Since our park clubhouse does not permit men to be topless any more than a restaurant or concert hall does, why would the Gwen Jacob case apply here? Doesn't it simply mandate equal treatment?

Your staff went on to say that no woman should be harassed by being made to feel ashamed of her body when breastfeeding. Since your staff person did not ask for any details of the actual incident, we assume that she is expressing the absolute sense of your policy, that no breastfeeding woman should be disturbed. It appears that one of the many things that could conceivably disturb a woman would be if anyone asked her to cover up more while breastfeeding. The City of Toronto took your policy to mean that a breastfeeding woman could take off her entire shirt and yet she must not be asked to cover up more. Nor, in such a circumstance - says the new City policy - must anyone even try to shield her state of undress from others. They would be guilty of "disturbing." Presumably this applies as much at a City Council meeting or a formal dinner hosted by the Mayor as it does at our rink clubhouse.

Here are two questions arising out of these policies:

  1. Since a woman does not need to take her shirt off while breastfeeding, nor does she need to show a great deal of the rest of her unclothed torso, does your policy intend that a breastfeeding woman has additional prerogatives besides her right to breastfeed her baby anywhere, anytime?
  2. Documentation derived from numerous e-mails we received suggests that your policy's reference to the illegality of asking has led many readers of your web site to assume that freedom of speech is suspended in the case of a breastfeeding woman. In other words, even if there is no requirement for a breastfeeding woman to cover up a bit more, but only a request in a crowded rink house with a great variety of cultures and sensibilities, the mere fact of asking a woman if she could cover up more would be illegal. Did you intend your policy to abrogate freedom of speech?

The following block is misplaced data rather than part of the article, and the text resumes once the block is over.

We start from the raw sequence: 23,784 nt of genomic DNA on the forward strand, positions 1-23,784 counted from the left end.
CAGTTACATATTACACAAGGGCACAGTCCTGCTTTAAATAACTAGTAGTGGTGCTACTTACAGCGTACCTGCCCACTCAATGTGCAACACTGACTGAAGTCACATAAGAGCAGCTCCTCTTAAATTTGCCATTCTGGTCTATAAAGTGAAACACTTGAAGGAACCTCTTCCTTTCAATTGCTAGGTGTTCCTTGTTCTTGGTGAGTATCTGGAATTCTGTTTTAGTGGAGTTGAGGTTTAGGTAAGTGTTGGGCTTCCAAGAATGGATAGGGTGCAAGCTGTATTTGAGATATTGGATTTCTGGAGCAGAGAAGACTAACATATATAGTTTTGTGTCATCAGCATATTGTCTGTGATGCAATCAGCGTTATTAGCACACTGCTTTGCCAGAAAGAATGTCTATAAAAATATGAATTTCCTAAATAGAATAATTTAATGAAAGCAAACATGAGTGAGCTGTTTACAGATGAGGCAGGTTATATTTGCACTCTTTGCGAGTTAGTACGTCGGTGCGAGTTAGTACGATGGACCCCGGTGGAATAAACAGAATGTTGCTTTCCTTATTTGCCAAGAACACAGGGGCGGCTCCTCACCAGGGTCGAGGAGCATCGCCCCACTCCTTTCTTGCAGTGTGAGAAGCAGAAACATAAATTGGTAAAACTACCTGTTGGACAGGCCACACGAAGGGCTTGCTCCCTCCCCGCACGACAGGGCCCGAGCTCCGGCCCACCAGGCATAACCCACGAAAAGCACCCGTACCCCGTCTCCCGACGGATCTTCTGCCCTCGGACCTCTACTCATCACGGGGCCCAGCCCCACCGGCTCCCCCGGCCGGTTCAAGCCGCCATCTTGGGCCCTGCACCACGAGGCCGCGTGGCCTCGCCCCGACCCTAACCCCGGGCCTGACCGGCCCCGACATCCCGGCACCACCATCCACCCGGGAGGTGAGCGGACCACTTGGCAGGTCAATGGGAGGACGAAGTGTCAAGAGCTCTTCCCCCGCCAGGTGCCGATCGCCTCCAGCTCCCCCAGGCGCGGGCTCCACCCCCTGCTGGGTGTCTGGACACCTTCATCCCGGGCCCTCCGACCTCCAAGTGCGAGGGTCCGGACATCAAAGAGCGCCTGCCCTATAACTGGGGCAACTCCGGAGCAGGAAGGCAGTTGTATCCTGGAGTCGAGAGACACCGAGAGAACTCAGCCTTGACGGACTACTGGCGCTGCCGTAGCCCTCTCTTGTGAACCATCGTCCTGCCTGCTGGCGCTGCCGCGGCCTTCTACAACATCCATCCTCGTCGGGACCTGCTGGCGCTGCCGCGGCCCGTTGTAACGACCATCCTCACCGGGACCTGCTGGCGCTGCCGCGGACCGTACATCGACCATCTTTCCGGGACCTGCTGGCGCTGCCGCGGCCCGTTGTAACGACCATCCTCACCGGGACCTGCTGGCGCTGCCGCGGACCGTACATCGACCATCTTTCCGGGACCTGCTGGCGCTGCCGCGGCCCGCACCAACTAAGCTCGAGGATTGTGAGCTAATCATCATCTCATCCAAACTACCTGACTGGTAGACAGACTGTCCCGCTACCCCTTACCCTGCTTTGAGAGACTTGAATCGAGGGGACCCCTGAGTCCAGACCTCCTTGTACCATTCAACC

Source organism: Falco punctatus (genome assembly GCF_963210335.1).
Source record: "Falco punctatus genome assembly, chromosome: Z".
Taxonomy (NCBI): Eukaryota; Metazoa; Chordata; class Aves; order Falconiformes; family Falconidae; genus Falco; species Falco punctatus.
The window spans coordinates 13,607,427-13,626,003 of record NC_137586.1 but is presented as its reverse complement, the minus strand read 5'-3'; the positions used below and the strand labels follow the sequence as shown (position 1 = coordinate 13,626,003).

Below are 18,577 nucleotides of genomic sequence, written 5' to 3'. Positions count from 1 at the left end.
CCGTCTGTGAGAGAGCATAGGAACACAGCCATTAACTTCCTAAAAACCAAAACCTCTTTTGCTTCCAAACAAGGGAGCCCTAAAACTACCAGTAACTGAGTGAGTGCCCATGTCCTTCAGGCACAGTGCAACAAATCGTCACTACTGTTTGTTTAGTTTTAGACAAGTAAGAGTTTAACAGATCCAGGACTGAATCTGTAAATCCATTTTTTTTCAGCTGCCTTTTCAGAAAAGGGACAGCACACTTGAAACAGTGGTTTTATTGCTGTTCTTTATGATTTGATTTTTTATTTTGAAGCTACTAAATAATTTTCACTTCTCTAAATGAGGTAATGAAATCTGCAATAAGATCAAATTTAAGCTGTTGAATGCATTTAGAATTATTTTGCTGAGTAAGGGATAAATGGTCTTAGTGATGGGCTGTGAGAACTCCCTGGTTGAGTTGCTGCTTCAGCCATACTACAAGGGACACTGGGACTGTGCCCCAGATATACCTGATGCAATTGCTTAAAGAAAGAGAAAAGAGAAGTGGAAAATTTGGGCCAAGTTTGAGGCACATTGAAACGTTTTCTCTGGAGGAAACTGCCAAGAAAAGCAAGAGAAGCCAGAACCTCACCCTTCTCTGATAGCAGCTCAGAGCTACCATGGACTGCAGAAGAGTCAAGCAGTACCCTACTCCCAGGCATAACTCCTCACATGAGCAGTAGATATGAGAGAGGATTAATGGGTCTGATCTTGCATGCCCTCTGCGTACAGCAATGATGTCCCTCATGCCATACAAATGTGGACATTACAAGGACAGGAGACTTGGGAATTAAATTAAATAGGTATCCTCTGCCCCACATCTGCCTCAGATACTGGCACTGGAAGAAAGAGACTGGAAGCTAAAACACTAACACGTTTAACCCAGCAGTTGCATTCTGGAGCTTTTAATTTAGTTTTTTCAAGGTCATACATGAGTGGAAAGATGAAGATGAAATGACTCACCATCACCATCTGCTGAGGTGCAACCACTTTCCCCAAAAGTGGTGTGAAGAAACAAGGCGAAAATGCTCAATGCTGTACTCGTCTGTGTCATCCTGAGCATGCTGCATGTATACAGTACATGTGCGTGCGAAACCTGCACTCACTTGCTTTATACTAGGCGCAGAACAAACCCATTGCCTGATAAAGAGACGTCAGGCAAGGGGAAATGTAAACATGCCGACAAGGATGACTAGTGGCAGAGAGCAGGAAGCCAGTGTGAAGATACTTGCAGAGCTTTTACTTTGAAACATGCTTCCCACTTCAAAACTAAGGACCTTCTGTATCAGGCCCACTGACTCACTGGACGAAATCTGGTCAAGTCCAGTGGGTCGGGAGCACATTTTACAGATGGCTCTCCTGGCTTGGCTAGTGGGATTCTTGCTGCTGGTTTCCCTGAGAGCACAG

We are friends of Dufferin Grove Park. In the last thirteen years, our park has gradually changed from being rather unpleasant at times to being a lively, beloved commons for the neighbourhood. Many in our community were dumbfounded to see our friendly park being characterized as a site of a human rights violation, based on our efforts to encourage mutual accomodation across cultures inside the small crowded space of our rink clubhouse. Open, obvious breastfeeding is not the problem - our park is "breastfeeding central" - but an unusual state of undress in the clubhouse may drive other cultures away. We don't want to drive anyone away, and so the questions we have sent you are of importance to us. We look forward to your clarifications.

Yours truly,

[signed] Jutta Mason

Note, March 15, 2005: As of this date, we have not received a response to this letter.